The QBlade implementation of the lifting-line free vortex wake (LLFVW) method was tested in conditions analogous to floating platform motion. Comparisons against two independent test cases using a variety of simulation methods show good agreement in thrust forces, rotor power, blade forces and rotor plane induction. Along with the many verifications already undertaken in the literature, it seems that the code performs solidly even in these challenging cases. Further to this, the key steps are presented from a new formulation of the instantaneous aerodynamic thrust damping of a wind turbine rotor. A test case with harmonic platform motion and collective blade pitch is used to demonstrate how combining such tools can lead to a better understanding of aeroelastic stability. A second case demonstrates a non-harmonic blade pitch manoeuvre showing the versatility of the instantaneous damping method.

The proliferation of large wind turbine rotors has been accompanied by the
need for accurate and computationally inexpensive aeroelastic simulation
tools. For aeroelastic simulations, the aerodynamics of the wind turbine are
most typically calculated using methods based on blade element momentum (BEM).
In the scenario of offshore wind, particularly when designing for floating
platforms, the significant motion of the rotor leads to complicated
aerodynamics.

The lifting-line free vortex wake (LLFVW) method uses non-linear polar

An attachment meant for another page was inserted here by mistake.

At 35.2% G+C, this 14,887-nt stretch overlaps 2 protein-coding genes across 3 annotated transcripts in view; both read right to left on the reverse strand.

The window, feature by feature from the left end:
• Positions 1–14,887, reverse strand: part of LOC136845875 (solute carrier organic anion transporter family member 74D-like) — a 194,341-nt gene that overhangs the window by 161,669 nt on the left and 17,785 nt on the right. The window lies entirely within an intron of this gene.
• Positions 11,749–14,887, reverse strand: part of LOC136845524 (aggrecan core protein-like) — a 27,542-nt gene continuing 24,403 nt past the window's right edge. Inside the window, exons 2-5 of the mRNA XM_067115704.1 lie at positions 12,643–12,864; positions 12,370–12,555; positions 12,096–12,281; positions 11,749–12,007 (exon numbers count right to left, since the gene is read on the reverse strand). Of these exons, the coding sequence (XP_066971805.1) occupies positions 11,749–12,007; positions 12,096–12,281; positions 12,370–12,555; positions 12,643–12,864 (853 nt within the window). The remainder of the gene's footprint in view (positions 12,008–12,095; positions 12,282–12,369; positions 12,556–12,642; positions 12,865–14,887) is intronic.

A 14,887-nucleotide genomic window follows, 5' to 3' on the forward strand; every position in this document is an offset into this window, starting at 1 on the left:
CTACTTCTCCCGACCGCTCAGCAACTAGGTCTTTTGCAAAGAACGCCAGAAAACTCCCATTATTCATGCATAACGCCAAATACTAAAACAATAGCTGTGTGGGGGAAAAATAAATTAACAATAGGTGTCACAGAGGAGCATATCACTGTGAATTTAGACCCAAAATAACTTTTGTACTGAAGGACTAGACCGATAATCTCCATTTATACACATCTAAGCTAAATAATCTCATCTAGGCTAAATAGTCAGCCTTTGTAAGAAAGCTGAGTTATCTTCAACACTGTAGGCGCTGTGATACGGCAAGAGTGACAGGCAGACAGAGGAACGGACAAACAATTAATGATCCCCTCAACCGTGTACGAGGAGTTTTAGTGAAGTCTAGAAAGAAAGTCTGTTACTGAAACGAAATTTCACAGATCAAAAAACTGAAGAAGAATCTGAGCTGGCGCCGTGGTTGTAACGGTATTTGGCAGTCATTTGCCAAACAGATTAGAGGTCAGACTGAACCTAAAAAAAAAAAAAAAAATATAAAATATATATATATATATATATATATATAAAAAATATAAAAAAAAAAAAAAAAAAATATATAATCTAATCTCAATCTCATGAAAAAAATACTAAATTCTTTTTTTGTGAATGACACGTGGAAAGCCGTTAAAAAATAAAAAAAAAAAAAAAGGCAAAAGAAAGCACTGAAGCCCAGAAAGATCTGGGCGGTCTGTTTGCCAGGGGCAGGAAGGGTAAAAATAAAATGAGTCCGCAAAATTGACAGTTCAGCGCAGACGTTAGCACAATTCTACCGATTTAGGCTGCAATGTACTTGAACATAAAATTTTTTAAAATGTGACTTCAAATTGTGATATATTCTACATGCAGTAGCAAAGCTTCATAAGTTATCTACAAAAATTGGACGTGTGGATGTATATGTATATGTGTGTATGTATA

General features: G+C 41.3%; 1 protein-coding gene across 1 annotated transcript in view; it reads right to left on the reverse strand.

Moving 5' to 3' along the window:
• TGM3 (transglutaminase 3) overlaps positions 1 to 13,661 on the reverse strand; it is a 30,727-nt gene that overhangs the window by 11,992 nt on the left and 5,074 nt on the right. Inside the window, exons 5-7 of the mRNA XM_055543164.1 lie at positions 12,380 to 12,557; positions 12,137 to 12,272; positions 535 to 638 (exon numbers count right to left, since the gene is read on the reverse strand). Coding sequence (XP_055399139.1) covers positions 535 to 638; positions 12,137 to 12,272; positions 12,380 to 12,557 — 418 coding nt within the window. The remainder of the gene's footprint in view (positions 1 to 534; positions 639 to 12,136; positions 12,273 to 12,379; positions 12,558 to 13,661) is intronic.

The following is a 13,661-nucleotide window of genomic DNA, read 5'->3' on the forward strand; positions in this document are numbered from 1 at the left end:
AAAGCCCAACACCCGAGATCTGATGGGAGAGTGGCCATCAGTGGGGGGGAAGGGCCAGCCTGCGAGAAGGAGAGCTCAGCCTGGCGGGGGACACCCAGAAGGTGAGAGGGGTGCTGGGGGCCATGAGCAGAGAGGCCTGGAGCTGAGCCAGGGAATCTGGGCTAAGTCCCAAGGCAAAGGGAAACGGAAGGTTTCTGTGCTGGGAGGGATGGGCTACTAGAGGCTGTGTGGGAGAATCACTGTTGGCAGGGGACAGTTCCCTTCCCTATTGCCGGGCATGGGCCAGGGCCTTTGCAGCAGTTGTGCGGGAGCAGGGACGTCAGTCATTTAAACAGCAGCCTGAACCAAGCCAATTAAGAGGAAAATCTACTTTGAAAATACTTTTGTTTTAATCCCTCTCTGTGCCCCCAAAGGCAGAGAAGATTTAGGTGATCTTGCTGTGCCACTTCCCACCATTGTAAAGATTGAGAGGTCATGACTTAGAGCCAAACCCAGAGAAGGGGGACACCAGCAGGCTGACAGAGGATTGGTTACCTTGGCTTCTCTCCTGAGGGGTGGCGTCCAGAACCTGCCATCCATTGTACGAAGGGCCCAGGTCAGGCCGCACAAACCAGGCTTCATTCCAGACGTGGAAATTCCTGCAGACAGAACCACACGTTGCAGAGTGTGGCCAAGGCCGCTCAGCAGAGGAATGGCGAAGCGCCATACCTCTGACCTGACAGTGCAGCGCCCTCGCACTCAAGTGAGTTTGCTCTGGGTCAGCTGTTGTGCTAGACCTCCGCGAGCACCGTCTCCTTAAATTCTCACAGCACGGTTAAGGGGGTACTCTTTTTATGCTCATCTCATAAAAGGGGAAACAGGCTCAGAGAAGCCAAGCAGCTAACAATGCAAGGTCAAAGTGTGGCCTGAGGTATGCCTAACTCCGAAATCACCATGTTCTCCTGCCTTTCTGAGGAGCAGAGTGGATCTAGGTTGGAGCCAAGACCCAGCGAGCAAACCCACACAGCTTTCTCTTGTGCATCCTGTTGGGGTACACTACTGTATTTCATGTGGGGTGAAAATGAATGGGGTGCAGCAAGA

data

Including viscous effects such as separation.

to calculate the blade forces coupled with a free vortex wake formulation and serves as a good method for simulating cases in which large rotor displacements and yaw misalignments occur (see Fig.LLFVW
formulations inherently account for attached flow unsteadiness; the unsteady
aerodynamic model mentioned here only includes terms for detached flow and
leading edge vorticity. The details are given by

After the validation of the LLFVW code for simulations involving a moving
rotor plane, the aerodynamic damping of the rotor is investigated. For this
analysis, a new formulation is presented for the instantaneous aerodynamic
damping of the fore–aft motion degree of freedom. The formulation is a
modification of an existing formulation that was first presented by

For the scope of this paper, two varieties of prescribed motion are
considered. The first variety, pitching, is the more realistic representation
in which the rotor plane undergoes both pitch and linear translation (see
Fig.

The two different assumed motions for the wind turbine:

The QBlade LLFVW implementation has been previously tested for a range of
standard HAWT and VAWT cases as can be found in the existing literature
(